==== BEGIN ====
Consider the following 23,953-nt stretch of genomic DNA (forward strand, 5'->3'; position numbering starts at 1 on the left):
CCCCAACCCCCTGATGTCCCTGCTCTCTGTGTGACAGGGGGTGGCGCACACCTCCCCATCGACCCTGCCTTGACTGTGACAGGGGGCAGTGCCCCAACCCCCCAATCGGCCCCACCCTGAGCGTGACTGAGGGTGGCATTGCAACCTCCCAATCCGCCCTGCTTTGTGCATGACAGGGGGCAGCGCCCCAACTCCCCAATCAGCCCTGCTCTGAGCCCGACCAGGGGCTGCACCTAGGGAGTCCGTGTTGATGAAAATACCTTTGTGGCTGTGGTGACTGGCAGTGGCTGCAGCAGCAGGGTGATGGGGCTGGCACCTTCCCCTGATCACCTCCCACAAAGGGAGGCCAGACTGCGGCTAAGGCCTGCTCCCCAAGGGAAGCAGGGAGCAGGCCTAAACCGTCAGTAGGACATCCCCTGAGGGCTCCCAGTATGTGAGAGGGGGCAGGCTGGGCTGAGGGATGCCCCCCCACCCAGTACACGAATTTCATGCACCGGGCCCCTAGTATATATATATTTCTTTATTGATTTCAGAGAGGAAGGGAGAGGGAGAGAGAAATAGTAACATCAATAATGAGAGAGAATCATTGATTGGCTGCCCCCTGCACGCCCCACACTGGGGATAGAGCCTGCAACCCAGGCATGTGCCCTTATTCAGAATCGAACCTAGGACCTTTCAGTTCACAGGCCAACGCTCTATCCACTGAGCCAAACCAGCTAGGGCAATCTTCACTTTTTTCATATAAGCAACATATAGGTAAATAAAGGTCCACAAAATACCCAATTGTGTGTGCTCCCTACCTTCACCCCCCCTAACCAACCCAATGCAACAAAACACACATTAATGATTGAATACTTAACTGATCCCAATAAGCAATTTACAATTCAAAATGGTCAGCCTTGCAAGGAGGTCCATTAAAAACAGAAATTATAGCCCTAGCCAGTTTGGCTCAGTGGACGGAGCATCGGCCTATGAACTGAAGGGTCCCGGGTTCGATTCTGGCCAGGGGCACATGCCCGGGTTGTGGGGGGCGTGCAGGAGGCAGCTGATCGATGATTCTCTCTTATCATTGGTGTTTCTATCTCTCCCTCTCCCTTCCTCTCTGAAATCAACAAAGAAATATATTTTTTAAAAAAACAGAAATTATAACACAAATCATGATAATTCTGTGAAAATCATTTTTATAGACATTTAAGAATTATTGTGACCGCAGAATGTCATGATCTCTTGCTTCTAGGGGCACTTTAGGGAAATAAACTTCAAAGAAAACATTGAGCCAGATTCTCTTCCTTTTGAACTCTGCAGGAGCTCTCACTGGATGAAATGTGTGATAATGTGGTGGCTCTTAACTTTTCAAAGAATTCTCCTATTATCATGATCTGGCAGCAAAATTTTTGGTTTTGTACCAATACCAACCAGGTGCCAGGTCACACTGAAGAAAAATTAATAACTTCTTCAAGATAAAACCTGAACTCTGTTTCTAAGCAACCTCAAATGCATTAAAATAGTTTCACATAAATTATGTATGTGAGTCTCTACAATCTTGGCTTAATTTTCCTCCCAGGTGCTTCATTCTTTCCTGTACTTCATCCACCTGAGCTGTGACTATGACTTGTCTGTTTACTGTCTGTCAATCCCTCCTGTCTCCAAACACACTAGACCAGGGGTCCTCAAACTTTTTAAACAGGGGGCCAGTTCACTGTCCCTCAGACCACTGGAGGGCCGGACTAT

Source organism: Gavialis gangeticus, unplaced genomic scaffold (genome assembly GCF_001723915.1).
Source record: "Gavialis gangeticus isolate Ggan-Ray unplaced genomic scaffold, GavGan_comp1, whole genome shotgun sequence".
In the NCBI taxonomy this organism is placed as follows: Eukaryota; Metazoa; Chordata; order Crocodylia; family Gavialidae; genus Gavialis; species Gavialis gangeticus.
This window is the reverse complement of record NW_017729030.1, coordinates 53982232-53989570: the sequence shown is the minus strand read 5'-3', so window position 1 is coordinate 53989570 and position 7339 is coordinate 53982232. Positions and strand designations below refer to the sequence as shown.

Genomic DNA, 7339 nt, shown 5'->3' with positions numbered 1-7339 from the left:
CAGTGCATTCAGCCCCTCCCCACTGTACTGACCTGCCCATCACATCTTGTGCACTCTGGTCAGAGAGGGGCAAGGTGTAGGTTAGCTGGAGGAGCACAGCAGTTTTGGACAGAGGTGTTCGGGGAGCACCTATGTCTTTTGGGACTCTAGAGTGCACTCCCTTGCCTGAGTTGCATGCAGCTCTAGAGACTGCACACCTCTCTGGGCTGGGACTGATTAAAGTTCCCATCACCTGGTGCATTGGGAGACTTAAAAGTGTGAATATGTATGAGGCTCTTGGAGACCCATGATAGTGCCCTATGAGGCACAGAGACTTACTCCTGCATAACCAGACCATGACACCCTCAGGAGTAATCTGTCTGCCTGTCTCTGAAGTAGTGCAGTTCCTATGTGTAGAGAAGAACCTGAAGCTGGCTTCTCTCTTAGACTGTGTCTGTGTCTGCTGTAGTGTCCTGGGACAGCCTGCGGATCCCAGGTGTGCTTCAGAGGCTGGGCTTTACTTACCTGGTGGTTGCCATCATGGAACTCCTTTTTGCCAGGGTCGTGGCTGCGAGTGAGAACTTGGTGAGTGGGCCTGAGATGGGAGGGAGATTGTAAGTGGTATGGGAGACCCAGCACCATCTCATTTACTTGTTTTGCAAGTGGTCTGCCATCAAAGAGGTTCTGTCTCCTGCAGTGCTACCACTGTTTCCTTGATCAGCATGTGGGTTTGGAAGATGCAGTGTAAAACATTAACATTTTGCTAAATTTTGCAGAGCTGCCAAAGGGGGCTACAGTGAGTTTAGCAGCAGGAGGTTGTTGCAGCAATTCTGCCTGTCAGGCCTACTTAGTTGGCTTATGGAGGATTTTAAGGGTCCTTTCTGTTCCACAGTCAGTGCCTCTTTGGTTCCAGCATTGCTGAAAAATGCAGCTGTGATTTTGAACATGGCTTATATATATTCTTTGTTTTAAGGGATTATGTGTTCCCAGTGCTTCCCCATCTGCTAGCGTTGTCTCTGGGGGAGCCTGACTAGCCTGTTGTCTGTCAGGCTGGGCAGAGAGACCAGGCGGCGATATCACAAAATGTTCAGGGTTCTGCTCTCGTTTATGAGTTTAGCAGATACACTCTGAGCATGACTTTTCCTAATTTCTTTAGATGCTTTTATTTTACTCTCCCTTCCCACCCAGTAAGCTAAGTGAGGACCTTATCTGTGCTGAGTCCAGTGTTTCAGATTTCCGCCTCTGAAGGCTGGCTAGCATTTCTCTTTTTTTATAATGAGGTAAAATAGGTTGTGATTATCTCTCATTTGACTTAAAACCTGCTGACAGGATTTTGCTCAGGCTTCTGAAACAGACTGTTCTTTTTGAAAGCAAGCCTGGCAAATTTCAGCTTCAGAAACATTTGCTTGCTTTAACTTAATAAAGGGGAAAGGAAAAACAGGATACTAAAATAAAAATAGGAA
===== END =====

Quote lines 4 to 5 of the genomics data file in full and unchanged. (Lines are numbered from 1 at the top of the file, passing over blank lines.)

Source record: "Gavialis gangeticus isolate Ggan-Ray unplaced genomic scaffold, GavGan_comp1, whole genome shotgun sequence".
In the NCBI taxonomy this organism is placed as follows: Eukaryota; Metazoa; Chordata; order Crocodylia; family Gavialidae; genus Gavialis; species Gavialis gangeticus.